ECB is right in refusing to magic away promissory notes


ECONOMICS:Conflict among board members was inevitable. As the stakes have risen with the heightening of the euro crisis, so have tensions

THE EUROPEAN Central Bank has not always covered itself in glory. It has been half-hearted in exercising its powers to purchase government bonds during the sovereign debt crisis. Had it used those powers at moments of acute tension, it might well have prevented the euro zone crisis reaching the point that it has.

But if the ECB has often under-reacted to the debt crisis, it has over-reacted to inflationary risks. Two interest rate hikes in April and July last year were misjudged and had to be reversed within months. These criticisms of the bank – and more besides – stand even when the difficult circumstances in which it operates are taken into account.

The financial crisis, ongoing for close to half a decade, has thrown up enormous challenges for central banks. If anything, they have been greater for the ECB than for others.

It is a relatively new institution. It makes monetary policy for 17 sovereign countries, from microstates such as Cyprus, Luxembourg and Malta to three G7 giants – France, Germany and Italy. Economic structures and conditions among the participating countries vary enormously.

Compounding these problems are unwieldy decision-making structures. There are 23 people on the bank’s governing council. That compares with just seven and nine respectively on the equivalent committees of the US and British central banks.

Of the board’s 23 members, 17 are the head of a national central bank. They are obliged to formulate policy on the basis of what is best for the euro zone as a whole. Their obligations are similar to those of European commissioners but with one very big difference. Central bank heads also have a loyalty to the institutions they lead in their own countries. Commissioners have no role in national institutions and live in Brussels at arm’s length from home influences.

Given all this, disagreement and conflict among board members was always inevitable. As the stakes have risen with the heightening of the euro crisis, so have tensions. Just last week ECB president Mario Draghi fired a warning shot across the bows of Frankfurt’s other central banker, the Bundesbank’s Jens Weidmann, over leaked German criticism of how the bank does its business, which, it was claimed, is threatening to Germany.

If there has been conflict among the board members on the issue of the €31 billion in Irish promissory notes, it has not leaked.

The ECB has been subject to criticism in this country for not letting Ireland off this portion of its debts. Difficult and all as it is for a taxpaying citizen of this State to concede, Frankfurt is entirely correct to refuse to magic away Ireland’s promissory notes.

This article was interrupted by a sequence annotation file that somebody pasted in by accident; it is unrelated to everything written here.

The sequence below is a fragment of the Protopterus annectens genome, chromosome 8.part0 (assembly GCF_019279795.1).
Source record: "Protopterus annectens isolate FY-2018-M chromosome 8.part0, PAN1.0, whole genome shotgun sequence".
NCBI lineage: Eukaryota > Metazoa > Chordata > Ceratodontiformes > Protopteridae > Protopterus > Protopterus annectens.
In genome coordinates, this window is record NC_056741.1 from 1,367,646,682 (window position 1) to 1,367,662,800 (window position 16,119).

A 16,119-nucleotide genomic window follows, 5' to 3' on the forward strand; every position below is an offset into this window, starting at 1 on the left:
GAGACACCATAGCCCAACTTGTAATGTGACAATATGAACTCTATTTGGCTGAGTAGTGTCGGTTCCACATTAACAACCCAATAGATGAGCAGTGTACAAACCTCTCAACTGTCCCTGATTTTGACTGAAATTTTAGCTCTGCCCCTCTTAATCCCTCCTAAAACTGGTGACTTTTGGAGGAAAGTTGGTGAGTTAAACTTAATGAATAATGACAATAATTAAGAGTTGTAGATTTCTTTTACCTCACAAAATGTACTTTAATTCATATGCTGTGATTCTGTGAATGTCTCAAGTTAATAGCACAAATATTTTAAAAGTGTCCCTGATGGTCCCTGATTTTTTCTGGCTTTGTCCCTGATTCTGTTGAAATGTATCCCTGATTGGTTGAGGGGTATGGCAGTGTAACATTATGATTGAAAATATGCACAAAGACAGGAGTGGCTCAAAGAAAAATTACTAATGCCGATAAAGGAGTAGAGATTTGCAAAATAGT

To see why consider the context in which they were issued in 2010. Then the government needed tens of billions of euro to shore up Anglo Irish Bank and Irish Nationwide. But there was no prospect that the State could borrow such sums in the normal manner – by selling bonds to investors. Instead of selling bonds and using the cash raised to pay off the bondholders, it simply gave bonds to the rotten banks (calling them promissory notes).

This manoeuvre allowed the nationalised banks to use the notes as collateral to borrow from the central bank system. One does not have to be an ultra-orthodox Teutonic central banker to see that this is back-door financing of one branch of government by another.

If the ECB was to delete some of Ireland’s debts at the click of a button, as some people advocate, it would not be long before other governments started issuing promissory notes and looking to Frankfurt for some monetising magic. Having the ECB make an exception for Ireland may seem appealing, but it could never be justified by a central bank serious about preserving the currency.

The monetary authority in Frankfurt has always insisted that any relief on Ireland’s bank debt is done by the fiscal authorities – i.e. other euro area governments collectively.

The moral case for doing this is very strong. In terms of the collective interest of the euro zone, the case is almost as strong – ensuring Ireland exits its bailout will benefit everyone. Easing the repayment terms on the promissory notes will help to achieve that.

In the event that an easing is not granted, criticism should be directed at those who deserve it. That would be other euro area countries, not the ECB.

Tracker mortgages crucial to any deal on resolving bank debt crisis: page 7